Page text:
Arteriovenous fistulas, often called “malformations,” may be congenital or acquired. Abnormal communications between arteries and veins occur in many diseases and affect vessels of all sizes and in many locations. In congenital fistulas, the systemic effect is often not great, because although the communications may be multiple, they are small. The effects of AV fistulas depend upon their size and location—for example, when a limb is involved, extensive A-V communications may exist with increased flow and increased muscle mass and bone length.
Acquired fistulas are usually the result of trauma, violent or iatrogenic. Spontaneous fistulas are uncommon. These communications can have considerable flow and high-output heart failure can occur. Surgically created fistulas for hemodialysis access are a unique class of AF fistulas.
Arteriovenous malformations in the gastrointestinal tract may cause hemorrhage. Osler-Weber-Rendu disease or syndrome (also termed hereditary hemorrhagic telangiectasia) is an autosomal disorder characterized by gastrointestinal bleeding and epistaxis due to large arteriovenous anomalies in the gastrointestinal tract and lungs. Pulmonary lesions cause recirculation with lower PO2, polycythemia, clubbing, and cyanosis.
Penetrating injuries either from trauma or iatrogenic ones from arterial punctures are the most common causes of acquired fistulas. Blunt trauma, erosion of an atherosclerotic or mycotic arterial aneurysm into adjacent veins, communication with an arterial prosthetic graft, or neoplastic invasion can all cause AV fistulas as well. When large vessels are involved, the presentation is dramatic. These large fistulas enlarge rapidly and result in cardiac dilation and failure when shunting is excessive.
AV Fistula for Hemodialysis
A successful AV fistula for hemodialysis access requires a large vein that lies close to the skin. The cephalic vein is ideal for this purpose, and radial artery to cephalic vein AV fistula (Cimino fistula) is the classic hemodialysis access fistula. If no suitable vein is available for an autogenous fistula, prosthetic grafts are used, most commonly of PTFE. These are most commonly placed subcutaneously in a loop configuration. The poor patency rates of these grafts, 40% at 2 years, and potential for infection, have driven national guidelines to encourage a higher rate of autogenous fistula formation. To maximize autogenous vein utilization, current practice includes transposing deep veins such as the basilic vein in the upper arm to the subcutaneous tissue. All veins used for access require “arterialization” of the wall, which takes at least 6 weeks prior to cannulization for dialysis. Transposed veins may take even longer to mature.
Flow rates of 300 cc/min or greater are necessary for efficient dialysis. Patients with a newly created AV access should be watched carefully for arterial steal and distal ischemia. Diabetics are the most vulnerable to this complication due to calcified proximal arteries or intrinsic arterial lesions of the hand.
Symptoms and Signs of Arteriovenous Fistulas
A typical continuous machinery murmur can be heard over most acquired arteriovenous fistulas and is often associated with a palpable thrill and locally increased skin temperature. Proximally, the arteries and veins dilate and the pulse distal to the lesion diminishes. There may be signs of venous insufficiency, coolness, and hypertrophy distal to the communication on the involved extremity. Tachycardia occurs in some patients as a feature of increased cardiac output. When the fistula is occluded, the pulse rate slows (Branham’s sign).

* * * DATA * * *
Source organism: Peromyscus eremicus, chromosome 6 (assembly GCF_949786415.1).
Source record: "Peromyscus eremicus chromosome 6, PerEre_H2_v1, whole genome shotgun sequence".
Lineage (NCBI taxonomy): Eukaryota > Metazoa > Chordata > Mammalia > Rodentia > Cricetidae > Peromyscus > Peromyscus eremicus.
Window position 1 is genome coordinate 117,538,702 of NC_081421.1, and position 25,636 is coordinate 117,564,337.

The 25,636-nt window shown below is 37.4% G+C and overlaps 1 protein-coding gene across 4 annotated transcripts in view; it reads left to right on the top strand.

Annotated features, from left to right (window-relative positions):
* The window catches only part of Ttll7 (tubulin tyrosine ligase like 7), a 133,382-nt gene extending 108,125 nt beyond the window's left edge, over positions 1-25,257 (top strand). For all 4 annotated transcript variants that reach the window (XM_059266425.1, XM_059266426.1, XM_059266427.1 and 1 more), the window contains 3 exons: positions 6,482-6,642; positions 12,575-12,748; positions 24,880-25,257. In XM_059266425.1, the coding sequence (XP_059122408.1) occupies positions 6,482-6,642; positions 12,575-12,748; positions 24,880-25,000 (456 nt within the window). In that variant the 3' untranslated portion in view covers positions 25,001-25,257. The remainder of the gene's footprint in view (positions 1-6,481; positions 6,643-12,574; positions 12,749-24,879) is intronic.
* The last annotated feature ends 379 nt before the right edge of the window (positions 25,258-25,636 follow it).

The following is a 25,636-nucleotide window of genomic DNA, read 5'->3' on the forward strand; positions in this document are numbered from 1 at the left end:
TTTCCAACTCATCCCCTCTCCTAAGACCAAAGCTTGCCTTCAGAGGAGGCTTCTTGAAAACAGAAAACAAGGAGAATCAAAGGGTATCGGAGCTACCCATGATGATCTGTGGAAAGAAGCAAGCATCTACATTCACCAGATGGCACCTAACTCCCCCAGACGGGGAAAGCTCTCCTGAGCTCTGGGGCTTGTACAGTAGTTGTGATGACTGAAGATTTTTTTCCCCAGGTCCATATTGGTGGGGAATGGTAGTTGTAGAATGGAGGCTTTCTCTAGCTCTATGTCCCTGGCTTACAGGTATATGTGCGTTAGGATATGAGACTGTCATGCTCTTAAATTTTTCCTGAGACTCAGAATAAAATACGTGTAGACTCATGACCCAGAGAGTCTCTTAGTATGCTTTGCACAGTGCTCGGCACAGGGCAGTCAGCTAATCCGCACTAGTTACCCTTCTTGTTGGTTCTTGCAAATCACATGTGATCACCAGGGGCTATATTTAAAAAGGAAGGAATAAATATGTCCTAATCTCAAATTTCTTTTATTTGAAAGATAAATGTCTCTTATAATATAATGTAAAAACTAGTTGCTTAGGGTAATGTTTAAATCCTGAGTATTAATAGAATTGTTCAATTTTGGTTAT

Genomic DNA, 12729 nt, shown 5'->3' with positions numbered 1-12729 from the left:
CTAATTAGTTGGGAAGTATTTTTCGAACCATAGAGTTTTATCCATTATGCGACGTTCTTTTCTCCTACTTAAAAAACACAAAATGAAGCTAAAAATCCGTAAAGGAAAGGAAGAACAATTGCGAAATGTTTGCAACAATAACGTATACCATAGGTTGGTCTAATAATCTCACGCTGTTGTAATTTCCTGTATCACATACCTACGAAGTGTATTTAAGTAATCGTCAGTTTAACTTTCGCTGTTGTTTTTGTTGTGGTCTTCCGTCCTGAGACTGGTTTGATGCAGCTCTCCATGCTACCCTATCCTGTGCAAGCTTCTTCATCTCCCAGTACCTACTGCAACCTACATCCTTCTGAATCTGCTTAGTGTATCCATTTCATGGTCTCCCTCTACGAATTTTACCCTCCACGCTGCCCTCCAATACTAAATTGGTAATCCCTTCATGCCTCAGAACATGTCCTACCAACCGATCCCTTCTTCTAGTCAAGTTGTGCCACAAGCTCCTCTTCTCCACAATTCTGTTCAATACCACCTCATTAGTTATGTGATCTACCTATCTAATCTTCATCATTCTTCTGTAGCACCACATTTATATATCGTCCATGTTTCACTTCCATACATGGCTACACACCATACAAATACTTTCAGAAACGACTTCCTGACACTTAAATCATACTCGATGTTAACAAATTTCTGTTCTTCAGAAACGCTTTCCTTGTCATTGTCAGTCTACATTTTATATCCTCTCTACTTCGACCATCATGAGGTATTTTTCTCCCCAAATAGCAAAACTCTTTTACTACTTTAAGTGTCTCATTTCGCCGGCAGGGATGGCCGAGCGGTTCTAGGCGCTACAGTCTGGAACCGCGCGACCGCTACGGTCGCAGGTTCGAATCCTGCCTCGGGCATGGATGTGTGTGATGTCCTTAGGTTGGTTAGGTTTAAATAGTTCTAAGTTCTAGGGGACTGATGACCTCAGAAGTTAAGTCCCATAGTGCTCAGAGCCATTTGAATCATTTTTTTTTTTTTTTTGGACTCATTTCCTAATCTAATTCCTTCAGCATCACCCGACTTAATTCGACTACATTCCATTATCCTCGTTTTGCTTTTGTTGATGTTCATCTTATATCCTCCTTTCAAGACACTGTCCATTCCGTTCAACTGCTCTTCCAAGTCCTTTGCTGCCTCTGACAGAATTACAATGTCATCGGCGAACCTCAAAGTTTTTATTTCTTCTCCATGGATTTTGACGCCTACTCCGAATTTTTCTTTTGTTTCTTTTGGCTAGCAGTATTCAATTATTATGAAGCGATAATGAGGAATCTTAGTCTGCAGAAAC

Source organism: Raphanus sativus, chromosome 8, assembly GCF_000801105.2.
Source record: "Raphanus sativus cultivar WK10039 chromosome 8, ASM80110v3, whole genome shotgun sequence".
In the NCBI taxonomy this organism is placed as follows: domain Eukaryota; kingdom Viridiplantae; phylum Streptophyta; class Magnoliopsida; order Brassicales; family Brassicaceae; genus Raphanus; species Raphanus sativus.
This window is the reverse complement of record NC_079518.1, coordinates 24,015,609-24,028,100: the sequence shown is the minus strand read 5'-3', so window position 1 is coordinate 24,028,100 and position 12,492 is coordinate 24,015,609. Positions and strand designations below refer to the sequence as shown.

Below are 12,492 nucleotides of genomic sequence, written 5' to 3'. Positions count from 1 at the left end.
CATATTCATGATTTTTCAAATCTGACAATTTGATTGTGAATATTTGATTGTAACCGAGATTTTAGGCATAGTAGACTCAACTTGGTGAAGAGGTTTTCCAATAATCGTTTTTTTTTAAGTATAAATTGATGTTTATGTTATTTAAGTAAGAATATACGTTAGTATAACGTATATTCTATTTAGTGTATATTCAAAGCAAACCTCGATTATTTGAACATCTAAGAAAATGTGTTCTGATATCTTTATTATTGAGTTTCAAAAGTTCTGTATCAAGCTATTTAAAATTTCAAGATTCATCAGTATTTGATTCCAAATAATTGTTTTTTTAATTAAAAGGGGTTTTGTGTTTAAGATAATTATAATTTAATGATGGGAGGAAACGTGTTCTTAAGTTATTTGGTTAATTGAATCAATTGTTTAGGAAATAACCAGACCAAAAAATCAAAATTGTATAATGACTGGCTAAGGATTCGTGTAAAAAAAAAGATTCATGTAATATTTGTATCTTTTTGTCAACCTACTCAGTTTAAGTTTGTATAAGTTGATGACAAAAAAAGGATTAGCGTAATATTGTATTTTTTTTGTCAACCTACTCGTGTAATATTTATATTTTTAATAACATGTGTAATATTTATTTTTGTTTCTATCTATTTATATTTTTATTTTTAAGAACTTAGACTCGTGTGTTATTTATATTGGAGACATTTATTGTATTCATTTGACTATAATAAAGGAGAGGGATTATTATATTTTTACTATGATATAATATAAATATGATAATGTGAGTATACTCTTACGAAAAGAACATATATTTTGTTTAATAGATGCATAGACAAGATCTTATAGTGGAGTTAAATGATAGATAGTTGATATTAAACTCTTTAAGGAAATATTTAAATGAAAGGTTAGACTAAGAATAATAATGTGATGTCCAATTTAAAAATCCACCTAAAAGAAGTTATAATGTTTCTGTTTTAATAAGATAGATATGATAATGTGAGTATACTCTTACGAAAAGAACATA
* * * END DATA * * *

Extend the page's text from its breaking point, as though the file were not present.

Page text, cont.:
In contrast, venous malformations rarely produce hemodynamic effects. Because flow rates are low, bruits and thrills are absent.
MRI has become the imaging study of choice for the follow-up of peripheral arteriovenous malformations, but CTA also gives excellent anatomic information. Precise delineation of arteriovenous fistulas can be done with selective arteriograms.
Treatment of Arteriovenous Fistulas
Not all arteriovenous connections require treatment. Most venous malformations should be treated conservatively. In addition, small peripheral fistulas may be observed and will often remain asymptomatic. Some are surgically inaccessible.
The indications for intervention include hemorrhage, local expansion, severe venous or arterial insufficiency, cosmetic deformity, and heart failure.
Most fistulas are now managed by embolization under radiographic control. The embolic material used includes blood clot, glass beads, Gelfoam, and muscle. Arteriovenous malformations of the head and of the pelvis appear particularly well suited for this form of therapy. Direct injection of sclerosant compounds into venous malformations under fluoroscopic control also has been successful.
Surgical options are generally reserved for large acquired fistulas. Covered stent grafts are now being used for a variety of traumatic fistulas. Surgery should be avoided in most cases of congenital arteriovenous malformations, as cure requires en bloc resection of all tissue involved. When the fistulous connections involve substantial portions of an extremity, local ligation is invariably followed by recurrence, and only temporary palliation can be expected.
The results of therapy vary according to the extent, location, and type of fistula. In general, traumatic fistulas have the most favorable prognosis. Congenital fistulas are more difficult to eradicate, due to the numerous arteriovenous connections usually present.